The Case for The 1975’s Matty Healy, Pop Music’s Most Controversial Frontman

During live performances of “Love It If We Made It“—a startlingly sincere song that borrows one of its most bruising lines, I moved on her like a bitch, from Donald Trump—Matty Healy usually goose-steps his way across the stage, drawing a connection between the former U.S. president and the Third Reich. Sometimes, he’ll toss in a Nazi salute for extra shock value.

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It’s a theatrical, super-charged moment in a song that’s been hailed as a socially-conscious protest anthem for millennials, even winning “Best Contemporary Song” at Britain’s Ivor Novello Awards for music writing in 2019. Older fans in the audience might draw parallels to U2’s ZooTV Tour, which found Bono—dressed up in leather as his over-the-top alter ego, The Fly—goose-stepping to the introduction of “Zoo Station,” then lifting one arm in an Aryan salute before slapping it down to the ground with the other.  

Taken out of context, though, both Healy and Bono are just white men displaying Nazi behavior onstage, all under the premise of performance art. 

Such is the curse of Matty Healy, a frontman who’s either the voice of a generation or an overhyped loudmouth, depending upon who you ask. As the singer, songwriter, lyricist, and co-producer of The 1975, he makes pop music that’s unapologetically modern, even as it takes cues from retro sources like The Blue Nile, Talking Heads, and John Hughes’ movie soundtracks. His fans adore him, and their rabid support has allowed The 1975 to perform at the biggest venues in the world, including Madison Square Garden, the O2, and the main stage at Reading Festival, without a large catalog of hits. They’re the biggest group your parents have probably never heard of, and although their lead singer is the shortest member of the group, he’s categorically larger than life. 

Pot-Stirrer Extraordinaire

In the UK, it’s a tradition for rock ‘n’ roll singers to run their mouths—a tradition Healy, a Manchester native, is happy to uphold. He’ll go to Malaysia and call the local government “a bunch of fucking retards” during a high-profile festival performance while making out his (male) bass player in protest of the country’s anti-gay laws. He’ll pause the music during The 1975’s concerts to criticize his own bouncers for failing to pick up audience members who’ve fallen down. He’ll make public comments about his musical peers—comments that can be (and often are) misconstrued on social media—and he’ll refuse to clarify those moments once they’ve become misinterpreted. To put it simply, the guy likes to stir the pot. 

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Back in 2020, Healy reacted to the murder of George Floyd by taking to the Internet, where he tweeted a video link to “Love It If We Made It”—a song that specifically references police brutality and racial discrimination—with the comment, “If you truly believe that ‘ALL LIVES MATTER’ you need to stop facilitating the end of black ones.”

To those who already knew the song, Healy had a point. That didn’t stop a backlash from erupting almost immediately, with many people accusing Healy of misusing Black Lives Matter to promote his own single. This occurred at the beginning of the Covid-19 pandemic, but the controversy it generated remains white-hot several years later.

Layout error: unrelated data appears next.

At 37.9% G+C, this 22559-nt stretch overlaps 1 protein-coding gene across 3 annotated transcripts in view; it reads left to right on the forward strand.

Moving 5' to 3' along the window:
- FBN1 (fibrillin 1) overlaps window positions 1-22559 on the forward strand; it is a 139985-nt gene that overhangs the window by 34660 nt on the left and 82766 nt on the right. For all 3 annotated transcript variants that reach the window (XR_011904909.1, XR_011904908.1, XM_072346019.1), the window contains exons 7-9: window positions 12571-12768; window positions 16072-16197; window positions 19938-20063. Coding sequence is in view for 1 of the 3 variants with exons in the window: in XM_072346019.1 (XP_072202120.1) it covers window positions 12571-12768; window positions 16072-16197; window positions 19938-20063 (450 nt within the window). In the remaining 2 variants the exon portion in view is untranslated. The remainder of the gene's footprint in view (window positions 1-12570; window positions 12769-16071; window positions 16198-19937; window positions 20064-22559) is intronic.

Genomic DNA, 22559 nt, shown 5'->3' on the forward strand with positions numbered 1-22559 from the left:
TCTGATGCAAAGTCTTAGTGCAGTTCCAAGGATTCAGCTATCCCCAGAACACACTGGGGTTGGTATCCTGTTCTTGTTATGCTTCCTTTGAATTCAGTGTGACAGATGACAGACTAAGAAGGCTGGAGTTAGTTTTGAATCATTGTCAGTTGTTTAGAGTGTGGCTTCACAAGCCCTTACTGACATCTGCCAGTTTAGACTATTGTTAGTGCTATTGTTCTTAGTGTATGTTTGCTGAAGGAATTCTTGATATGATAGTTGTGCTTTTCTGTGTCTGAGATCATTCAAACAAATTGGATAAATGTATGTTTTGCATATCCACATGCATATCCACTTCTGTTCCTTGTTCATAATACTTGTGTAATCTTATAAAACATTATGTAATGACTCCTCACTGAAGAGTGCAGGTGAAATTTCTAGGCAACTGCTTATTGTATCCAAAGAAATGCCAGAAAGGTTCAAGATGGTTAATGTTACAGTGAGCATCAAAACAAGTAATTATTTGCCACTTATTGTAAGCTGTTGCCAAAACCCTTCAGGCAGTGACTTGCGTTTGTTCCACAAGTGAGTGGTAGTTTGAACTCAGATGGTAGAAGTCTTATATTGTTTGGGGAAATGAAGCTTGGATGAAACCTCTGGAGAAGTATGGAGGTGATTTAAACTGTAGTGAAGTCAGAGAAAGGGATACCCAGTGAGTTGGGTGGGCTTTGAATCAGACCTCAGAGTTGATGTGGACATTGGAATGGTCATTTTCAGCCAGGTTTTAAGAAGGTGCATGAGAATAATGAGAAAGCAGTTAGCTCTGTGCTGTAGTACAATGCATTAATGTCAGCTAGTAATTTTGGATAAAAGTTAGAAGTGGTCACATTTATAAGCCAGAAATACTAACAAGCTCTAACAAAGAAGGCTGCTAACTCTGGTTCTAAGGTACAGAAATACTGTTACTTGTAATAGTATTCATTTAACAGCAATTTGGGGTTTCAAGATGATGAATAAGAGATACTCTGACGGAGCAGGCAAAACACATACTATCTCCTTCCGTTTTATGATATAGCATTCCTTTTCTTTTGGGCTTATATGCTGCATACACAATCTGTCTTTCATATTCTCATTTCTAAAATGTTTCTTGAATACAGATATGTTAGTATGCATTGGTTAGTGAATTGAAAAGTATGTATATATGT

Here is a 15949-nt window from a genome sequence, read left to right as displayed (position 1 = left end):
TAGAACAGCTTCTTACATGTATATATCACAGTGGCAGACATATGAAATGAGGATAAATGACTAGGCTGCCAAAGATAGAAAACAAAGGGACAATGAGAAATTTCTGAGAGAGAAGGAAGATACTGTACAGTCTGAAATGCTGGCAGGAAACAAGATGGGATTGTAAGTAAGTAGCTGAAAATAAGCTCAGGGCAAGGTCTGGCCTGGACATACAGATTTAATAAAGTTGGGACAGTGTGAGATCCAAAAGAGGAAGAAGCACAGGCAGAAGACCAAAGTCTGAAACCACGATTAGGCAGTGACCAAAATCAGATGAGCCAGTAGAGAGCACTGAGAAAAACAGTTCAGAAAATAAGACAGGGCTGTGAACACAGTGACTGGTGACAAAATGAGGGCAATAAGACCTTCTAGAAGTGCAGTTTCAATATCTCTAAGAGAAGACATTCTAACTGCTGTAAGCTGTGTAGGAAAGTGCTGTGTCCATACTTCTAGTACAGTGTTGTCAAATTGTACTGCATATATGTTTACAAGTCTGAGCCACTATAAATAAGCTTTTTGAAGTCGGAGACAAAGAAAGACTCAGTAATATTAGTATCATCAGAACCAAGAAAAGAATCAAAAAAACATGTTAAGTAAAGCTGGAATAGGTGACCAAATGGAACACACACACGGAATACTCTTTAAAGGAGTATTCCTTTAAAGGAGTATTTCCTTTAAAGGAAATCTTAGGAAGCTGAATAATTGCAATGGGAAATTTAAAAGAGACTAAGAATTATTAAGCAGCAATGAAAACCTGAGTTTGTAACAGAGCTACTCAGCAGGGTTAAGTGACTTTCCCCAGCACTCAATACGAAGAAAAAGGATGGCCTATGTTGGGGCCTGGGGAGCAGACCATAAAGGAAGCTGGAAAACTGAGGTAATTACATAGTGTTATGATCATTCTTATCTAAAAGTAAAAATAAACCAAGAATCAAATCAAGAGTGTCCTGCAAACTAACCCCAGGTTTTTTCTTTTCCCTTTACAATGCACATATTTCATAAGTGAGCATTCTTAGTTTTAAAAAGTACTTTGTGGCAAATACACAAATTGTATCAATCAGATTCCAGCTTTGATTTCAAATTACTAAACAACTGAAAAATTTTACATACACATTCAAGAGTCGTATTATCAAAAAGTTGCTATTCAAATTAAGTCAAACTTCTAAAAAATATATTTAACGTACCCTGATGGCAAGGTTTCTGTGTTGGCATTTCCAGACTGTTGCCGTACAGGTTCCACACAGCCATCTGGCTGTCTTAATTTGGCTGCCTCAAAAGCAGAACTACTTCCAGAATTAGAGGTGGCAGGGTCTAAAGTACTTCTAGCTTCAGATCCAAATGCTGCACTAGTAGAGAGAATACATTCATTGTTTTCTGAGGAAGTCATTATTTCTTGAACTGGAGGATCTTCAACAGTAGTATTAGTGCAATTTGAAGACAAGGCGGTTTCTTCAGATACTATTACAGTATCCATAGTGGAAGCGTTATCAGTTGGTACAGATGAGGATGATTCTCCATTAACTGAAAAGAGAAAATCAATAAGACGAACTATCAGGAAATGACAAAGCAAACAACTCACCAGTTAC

Racism cannot be excused. Bigotry cannot be excused. Sexism cannot be excused. Matty Healy has been accused of all three, but he’s also been an outspoken advocate for LGBTQ+ rights, environmental regulations, and progressive politics. To understand why the same person can be so critically lauded in some circles and so maligned in others, it helps to look at the context.

Born to Be Bold

Healy is the son of two full-time British actors, and he was raised to be a fan of immersive art. Under his guidance, The 1975’s shows aren’t just musical performances; they’re opportunities to deliver meta stories that are alternately surreal, satirical, and sincere. Often, it’s up to the audience to tell the difference. 

For The 1975’s At Their Very Best Tour, Healy developed his own Fly-like persona: a sleazy “man’s man” who ate raw meat, catalogued his own machismo, and even did rounds of push-ups in front of a TV broadcasting right-wing news footage. It was a cinematic spectacle that ended with Healy crawling inside a television set and disappearing from view, literally swallowed whole by the mass media he consumed, until it consumed him.

For fans, this was one of the high points of The 1975’s shows, as well as a pointed commentary on the way our world can amplify, distort, and pervert ideals of masculinity. In numerous newspaper reviews, Healy’s performance earned comparisons to filmmaker Charlie Kaufman’s work. On TikTok, though, quick clips circulated of the singer eating uncooked steak while widely accused misogynist Andrew Tate fumed on a nearby TV screen. Devoid of context, the performance just looks disturbing. 

Sincere? Or Rabble-Rouser? Or Sincere Rabble-Rouser?

In comedy, a joke loses some of its luster if it has to be explained. Does the same go for music? If Healy breaks the fourth wall and explains to all of us that his performances are just performances, would he be pulling his punches? He’s already outlined all of this before, telling The Observer in 2023 that “[The show] is about how if you’re a single guy and you’ve spent a year or so alone on the Internet, you go mental. The show is about looking at masculinity, looking at being famous. It’s about what’s real and what’s sincere and [what’s] not sincere.” Does he really need to explain it again, and again, and again? 

For Healy’s fans, part of the fun is figuring out where those lines exist between sincerity and its opposite. 

Photo by Emma McIntyre/Getty Images for KROQ

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